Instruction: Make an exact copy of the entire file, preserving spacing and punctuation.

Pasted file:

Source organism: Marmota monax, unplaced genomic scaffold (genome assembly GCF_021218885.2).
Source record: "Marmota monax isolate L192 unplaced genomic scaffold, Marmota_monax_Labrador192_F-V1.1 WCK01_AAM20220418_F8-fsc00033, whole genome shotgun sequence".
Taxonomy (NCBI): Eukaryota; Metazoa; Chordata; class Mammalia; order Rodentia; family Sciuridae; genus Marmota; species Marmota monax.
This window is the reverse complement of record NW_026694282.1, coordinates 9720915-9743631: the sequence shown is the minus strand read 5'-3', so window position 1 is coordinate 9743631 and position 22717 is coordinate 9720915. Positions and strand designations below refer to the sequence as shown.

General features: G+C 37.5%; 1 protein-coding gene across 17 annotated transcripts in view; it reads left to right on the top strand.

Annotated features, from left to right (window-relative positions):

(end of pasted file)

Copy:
Source organism: Marmota monax, unplaced genomic scaffold (genome assembly GCF_021218885.2).
Source record: "Marmota monax isolate L192 unplaced genomic scaffold, Marmota_monax_Labrador192_F-V1.1 WCK01_AAM20220418_F8-fsc00033, whole genome shotgun sequence".
Taxonomy (NCBI): Eukaryota; Metazoa; Chordata; class Mammalia; order Rodentia; family Sciuridae; genus Marmota; species Marmota monax.
This window is the reverse complement of record NW_026694282.1, coordinates 9720915-9743631: the sequence shown is the minus strand read 5'-3', so window position 1 is coordinate 9743631 and position 22717 is coordinate 9720915. Positions and strand designations below refer to the sequence as shown.

General features: G+C 37.5%; 1 protein-coding gene across 17 annotated transcripts in view; it reads left to right on the top strand.

Annotated features, from left to right (window-relative positions):